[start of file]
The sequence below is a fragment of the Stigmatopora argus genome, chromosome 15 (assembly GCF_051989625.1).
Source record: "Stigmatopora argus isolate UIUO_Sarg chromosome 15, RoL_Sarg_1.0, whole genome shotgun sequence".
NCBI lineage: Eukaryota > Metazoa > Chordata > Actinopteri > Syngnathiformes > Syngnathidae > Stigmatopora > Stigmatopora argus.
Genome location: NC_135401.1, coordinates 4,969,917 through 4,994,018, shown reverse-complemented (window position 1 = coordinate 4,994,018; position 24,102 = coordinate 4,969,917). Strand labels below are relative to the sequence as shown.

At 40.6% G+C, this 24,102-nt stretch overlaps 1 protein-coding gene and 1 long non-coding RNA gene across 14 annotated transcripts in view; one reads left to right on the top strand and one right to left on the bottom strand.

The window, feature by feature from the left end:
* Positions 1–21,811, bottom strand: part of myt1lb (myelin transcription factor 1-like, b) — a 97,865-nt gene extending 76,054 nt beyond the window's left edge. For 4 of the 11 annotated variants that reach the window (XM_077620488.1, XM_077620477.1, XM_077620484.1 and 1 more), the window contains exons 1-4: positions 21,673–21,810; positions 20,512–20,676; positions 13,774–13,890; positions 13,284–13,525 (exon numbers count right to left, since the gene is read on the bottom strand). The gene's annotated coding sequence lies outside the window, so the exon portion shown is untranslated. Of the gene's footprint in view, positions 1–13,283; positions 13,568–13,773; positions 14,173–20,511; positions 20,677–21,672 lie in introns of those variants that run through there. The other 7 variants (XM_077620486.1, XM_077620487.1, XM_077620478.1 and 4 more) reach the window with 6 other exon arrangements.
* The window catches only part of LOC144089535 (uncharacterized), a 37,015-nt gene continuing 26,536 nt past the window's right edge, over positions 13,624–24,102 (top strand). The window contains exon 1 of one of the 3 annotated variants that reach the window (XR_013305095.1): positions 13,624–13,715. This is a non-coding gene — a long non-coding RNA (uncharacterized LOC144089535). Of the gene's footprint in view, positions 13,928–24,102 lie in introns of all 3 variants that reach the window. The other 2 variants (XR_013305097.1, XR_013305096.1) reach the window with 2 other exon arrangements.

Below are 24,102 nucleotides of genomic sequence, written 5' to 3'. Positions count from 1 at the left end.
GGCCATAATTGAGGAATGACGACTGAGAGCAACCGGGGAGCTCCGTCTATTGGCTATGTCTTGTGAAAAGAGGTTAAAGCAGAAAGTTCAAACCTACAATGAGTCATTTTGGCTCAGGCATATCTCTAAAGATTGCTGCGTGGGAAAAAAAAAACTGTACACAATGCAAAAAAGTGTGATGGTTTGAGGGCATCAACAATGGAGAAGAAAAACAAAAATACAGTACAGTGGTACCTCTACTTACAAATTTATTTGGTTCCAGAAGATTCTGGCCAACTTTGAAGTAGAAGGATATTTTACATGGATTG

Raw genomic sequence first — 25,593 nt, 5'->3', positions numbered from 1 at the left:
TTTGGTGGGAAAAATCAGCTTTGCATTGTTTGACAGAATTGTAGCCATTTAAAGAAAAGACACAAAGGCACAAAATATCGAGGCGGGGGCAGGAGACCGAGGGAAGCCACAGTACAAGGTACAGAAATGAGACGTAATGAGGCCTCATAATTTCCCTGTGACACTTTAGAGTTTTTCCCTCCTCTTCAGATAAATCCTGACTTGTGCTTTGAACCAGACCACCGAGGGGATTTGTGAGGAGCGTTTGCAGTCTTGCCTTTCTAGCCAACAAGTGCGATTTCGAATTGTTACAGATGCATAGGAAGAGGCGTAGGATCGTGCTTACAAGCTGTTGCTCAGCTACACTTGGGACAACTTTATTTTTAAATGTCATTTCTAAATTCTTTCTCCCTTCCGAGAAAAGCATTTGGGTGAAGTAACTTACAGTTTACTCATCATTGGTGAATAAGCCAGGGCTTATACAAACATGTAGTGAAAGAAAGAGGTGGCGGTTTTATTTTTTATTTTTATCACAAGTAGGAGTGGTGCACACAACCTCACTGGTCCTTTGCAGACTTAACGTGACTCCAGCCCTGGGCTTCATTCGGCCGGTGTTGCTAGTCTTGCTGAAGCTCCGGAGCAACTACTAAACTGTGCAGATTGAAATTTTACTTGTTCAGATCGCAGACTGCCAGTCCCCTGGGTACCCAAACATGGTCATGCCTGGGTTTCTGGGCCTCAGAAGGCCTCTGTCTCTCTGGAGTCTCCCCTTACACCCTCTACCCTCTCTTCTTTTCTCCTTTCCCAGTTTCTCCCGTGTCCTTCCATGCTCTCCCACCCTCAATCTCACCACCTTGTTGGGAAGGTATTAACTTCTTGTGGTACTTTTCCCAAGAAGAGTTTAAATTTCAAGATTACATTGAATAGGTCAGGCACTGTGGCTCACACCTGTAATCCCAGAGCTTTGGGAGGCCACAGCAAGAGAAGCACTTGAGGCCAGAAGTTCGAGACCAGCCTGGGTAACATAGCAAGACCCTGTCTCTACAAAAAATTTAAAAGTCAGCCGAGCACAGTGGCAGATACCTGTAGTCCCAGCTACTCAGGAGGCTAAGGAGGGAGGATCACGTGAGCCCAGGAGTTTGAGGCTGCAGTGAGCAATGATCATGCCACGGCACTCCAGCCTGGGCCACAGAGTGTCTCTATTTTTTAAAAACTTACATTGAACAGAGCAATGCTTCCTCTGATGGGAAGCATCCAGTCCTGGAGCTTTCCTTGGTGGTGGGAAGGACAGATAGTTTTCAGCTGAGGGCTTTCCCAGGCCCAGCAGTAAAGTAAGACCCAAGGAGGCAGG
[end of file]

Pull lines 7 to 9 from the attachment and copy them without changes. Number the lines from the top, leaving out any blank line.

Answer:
* Positions 1–21,811, bottom strand: part of myt1lb (myelin transcription factor 1-like, b) — a 97,865-nt gene extending 76,054 nt beyond the window's left edge. For 4 of the 11 annotated variants that reach the window (XM_077620488.1, XM_077620477.1, XM_077620484.1 and 1 more), the window contains exons 1-4: positions 21,673–21,810; positions 20,512–20,676; positions 13,774–13,890; positions 13,284–13,525 (exon numbers count right to left, since the gene is read on the bottom strand). The gene's annotated coding sequence lies outside the window, so the exon portion shown is untranslated. Of the gene's footprint in view, positions 1–13,283; positions 13,568–13,773; positions 14,173–20,511; positions 20,677–21,672 lie in introns of those variants that run through there. The other 7 variants (XM_077620486.1, XM_077620487.1, XM_077620478.1 and 4 more) reach the window with 6 other exon arrangements.
* The window catches only part of LOC144089535 (uncharacterized), a 37,015-nt gene continuing 26,536 nt past the window's right edge, over positions 13,624–24,102 (top strand). The window contains exon 1 of one of the 3 annotated variants that reach the window (XR_013305095.1): positions 13,624–13,715. This is a non-coding gene — a long non-coding RNA (uncharacterized LOC144089535). Of the gene's footprint in view, positions 13,928–24,102 lie in introns of all 3 variants that reach the window. The other 2 variants (XR_013305097.1, XR_013305096.1) reach the window with 2 other exon arrangements.

Below are 24,102 nucleotides of genomic sequence, written 5' to 3'. Positions count from 1 at the left end.